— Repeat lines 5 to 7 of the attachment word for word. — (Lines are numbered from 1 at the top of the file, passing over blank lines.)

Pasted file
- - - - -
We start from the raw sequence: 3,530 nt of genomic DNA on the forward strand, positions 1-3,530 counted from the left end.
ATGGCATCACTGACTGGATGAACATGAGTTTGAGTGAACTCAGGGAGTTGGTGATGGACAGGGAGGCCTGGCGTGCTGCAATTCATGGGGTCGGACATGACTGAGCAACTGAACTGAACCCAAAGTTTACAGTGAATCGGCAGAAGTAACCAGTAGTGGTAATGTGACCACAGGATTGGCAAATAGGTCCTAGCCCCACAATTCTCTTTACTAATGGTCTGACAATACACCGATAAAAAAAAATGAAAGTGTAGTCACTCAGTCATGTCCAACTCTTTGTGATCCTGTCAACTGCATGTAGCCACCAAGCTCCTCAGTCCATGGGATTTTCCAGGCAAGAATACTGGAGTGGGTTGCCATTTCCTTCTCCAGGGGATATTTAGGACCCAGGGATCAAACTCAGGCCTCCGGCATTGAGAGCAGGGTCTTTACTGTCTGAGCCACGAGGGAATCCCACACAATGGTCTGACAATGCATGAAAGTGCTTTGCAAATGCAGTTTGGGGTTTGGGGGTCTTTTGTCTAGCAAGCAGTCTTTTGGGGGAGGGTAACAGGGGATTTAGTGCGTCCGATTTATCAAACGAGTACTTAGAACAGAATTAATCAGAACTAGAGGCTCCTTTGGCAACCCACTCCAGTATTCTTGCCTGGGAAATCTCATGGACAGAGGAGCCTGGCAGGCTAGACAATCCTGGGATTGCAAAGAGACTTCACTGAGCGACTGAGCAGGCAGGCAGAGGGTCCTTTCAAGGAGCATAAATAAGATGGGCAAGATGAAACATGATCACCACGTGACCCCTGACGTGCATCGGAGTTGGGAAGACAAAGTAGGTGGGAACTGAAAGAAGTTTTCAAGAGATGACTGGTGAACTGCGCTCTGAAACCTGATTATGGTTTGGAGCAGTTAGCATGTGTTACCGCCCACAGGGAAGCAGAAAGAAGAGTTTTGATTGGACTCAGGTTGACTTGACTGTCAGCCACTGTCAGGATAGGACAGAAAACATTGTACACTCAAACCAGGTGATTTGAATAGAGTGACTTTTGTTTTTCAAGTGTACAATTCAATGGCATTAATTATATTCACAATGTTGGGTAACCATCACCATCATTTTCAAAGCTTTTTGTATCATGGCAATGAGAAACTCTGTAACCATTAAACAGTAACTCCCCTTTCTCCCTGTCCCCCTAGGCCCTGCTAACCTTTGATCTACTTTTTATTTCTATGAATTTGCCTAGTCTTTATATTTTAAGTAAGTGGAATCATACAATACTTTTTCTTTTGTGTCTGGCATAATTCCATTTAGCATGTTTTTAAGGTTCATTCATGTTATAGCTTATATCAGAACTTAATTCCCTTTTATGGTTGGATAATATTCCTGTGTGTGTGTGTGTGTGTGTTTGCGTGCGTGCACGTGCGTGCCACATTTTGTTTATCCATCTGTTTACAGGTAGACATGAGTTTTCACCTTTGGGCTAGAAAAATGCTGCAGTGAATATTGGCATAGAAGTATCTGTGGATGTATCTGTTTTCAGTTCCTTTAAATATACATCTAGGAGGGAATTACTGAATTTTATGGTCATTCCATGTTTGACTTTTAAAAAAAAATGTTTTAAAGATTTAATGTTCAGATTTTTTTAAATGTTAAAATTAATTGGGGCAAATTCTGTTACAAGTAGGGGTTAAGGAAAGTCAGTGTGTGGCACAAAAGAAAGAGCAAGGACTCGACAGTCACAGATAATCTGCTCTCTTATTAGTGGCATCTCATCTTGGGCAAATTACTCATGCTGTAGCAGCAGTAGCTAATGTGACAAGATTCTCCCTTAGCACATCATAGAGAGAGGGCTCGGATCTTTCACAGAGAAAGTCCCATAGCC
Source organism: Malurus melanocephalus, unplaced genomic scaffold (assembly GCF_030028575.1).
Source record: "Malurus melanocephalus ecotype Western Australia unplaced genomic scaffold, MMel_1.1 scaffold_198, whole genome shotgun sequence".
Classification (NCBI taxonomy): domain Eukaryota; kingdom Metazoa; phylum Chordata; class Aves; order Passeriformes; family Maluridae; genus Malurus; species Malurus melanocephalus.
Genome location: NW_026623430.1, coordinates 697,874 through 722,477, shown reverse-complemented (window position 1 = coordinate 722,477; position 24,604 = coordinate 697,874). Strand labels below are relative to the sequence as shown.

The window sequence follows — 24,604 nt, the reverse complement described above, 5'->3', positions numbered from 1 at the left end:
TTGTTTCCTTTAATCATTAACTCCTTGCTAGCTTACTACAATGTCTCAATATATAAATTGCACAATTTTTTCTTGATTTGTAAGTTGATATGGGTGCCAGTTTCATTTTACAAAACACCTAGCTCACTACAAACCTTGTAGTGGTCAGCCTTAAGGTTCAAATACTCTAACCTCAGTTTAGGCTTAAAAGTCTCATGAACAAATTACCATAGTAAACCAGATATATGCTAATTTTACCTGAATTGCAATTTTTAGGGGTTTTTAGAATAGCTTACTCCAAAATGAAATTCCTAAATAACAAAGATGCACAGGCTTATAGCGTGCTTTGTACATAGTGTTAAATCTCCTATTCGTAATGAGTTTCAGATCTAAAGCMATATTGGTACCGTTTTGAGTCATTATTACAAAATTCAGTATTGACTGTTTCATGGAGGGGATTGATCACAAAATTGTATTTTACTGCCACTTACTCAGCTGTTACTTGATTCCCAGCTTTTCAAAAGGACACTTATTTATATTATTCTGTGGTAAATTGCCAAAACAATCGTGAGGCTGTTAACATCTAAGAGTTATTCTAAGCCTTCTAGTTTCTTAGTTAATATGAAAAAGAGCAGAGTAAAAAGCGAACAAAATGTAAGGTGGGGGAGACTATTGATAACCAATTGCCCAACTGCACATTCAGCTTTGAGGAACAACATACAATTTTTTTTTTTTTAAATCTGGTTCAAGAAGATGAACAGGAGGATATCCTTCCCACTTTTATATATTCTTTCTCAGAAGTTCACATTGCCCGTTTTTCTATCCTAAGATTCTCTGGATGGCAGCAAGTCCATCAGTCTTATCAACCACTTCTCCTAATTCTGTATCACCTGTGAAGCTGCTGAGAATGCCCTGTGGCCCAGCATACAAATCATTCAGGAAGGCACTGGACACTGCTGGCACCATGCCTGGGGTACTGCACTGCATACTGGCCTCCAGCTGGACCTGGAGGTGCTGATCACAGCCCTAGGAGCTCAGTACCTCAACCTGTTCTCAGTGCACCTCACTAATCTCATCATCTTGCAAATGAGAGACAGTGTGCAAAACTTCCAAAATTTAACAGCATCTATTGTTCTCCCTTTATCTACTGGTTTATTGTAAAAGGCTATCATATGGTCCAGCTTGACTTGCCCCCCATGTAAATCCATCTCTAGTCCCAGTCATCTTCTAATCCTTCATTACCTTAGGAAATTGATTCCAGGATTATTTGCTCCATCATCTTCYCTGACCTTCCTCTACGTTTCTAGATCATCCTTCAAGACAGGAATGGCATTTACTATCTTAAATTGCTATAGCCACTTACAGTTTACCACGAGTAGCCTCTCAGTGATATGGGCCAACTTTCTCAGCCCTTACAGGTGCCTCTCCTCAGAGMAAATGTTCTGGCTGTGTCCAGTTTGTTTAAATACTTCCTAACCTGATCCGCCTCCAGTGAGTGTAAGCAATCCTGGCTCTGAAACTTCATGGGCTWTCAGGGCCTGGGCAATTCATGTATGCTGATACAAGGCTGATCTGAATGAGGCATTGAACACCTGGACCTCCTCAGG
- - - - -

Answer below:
Classification (NCBI taxonomy): domain Eukaryota; kingdom Metazoa; phylum Chordata; class Aves; order Passeriformes; family Maluridae; genus Malurus; species Malurus melanocephalus.
Genome location: NW_026623430.1, coordinates 697,874 through 722,477, shown reverse-complemented (window position 1 = coordinate 722,477; position 24,604 = coordinate 697,874). Strand labels below are relative to the sequence as shown.

The window sequence follows — 24,604 nt, the reverse complement described above, 5'->3', positions numbered from 1 at the left end: